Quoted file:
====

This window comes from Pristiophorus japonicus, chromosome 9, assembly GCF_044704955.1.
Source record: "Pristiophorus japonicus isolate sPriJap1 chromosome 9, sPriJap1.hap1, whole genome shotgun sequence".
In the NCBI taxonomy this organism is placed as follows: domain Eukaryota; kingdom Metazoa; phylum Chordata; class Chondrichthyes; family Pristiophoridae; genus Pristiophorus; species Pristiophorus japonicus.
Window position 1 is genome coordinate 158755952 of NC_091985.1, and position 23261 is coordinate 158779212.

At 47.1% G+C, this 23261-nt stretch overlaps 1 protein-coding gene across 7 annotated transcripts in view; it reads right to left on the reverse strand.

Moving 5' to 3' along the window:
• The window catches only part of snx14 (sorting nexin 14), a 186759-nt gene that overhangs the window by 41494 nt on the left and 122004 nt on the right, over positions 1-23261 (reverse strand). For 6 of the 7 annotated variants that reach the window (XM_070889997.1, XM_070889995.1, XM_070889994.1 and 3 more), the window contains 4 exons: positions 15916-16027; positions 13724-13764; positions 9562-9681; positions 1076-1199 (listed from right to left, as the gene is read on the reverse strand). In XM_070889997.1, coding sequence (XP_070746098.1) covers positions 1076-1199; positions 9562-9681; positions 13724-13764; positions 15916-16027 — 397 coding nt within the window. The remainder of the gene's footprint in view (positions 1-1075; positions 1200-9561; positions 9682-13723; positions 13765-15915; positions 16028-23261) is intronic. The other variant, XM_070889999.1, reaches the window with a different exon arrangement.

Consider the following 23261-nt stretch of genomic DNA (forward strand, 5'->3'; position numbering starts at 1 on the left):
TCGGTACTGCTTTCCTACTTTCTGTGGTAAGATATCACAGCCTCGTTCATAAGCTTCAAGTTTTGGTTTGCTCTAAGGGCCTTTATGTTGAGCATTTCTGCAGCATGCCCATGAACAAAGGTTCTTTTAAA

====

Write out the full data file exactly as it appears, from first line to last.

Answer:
This window comes from Pristiophorus japonicus, chromosome 9, assembly GCF_044704955.1.
Source record: "Pristiophorus japonicus isolate sPriJap1 chromosome 9, sPriJap1.hap1, whole genome shotgun sequence".
In the NCBI taxonomy this organism is placed as follows: domain Eukaryota; kingdom Metazoa; phylum Chordata; class Chondrichthyes; family Pristiophoridae; genus Pristiophorus; species Pristiophorus japonicus.
Window position 1 is genome coordinate 158755952 of NC_091985.1, and position 23261 is coordinate 158779212.

At 47.1% G+C, this 23261-nt stretch overlaps 1 protein-coding gene across 7 annotated transcripts in view; it reads right to left on the reverse strand.

Moving 5' to 3' along the window:
• The window catches only part of snx14 (sorting nexin 14), a 186759-nt gene that overhangs the window by 41494 nt on the left and 122004 nt on the right, over positions 1-23261 (reverse strand). For 6 of the 7 annotated variants that reach the window (XM_070889997.1, XM_070889995.1, XM_070889994.1 and 3 more), the window contains 4 exons: positions 15916-16027; positions 13724-13764; positions 9562-9681; positions 1076-1199 (listed from right to left, as the gene is read on the reverse strand). In XM_070889997.1, coding sequence (XP_070746098.1) covers positions 1076-1199; positions 9562-9681; positions 13724-13764; positions 15916-16027 — 397 coding nt within the window. The remainder of the gene's footprint in view (positions 1-1075; positions 1200-9561; positions 9682-13723; positions 13765-15915; positions 16028-23261) is intronic. The other variant, XM_070889999.1, reaches the window with a different exon arrangement.

Consider the following 23261-nt stretch of genomic DNA (forward strand, 5'->3'; position numbering starts at 1 on the left):
TCGGTACTGCTTTCCTACTTTCTGTGGTAAGATATCACAGCCTCGTTCATAAGCTTCAAGTTTTGGTTTGCTCTAAGGGCCTTTATGTTGAGCATTTCTGCAGCATGCCCATGAACAAAGGTTCTTTTAAA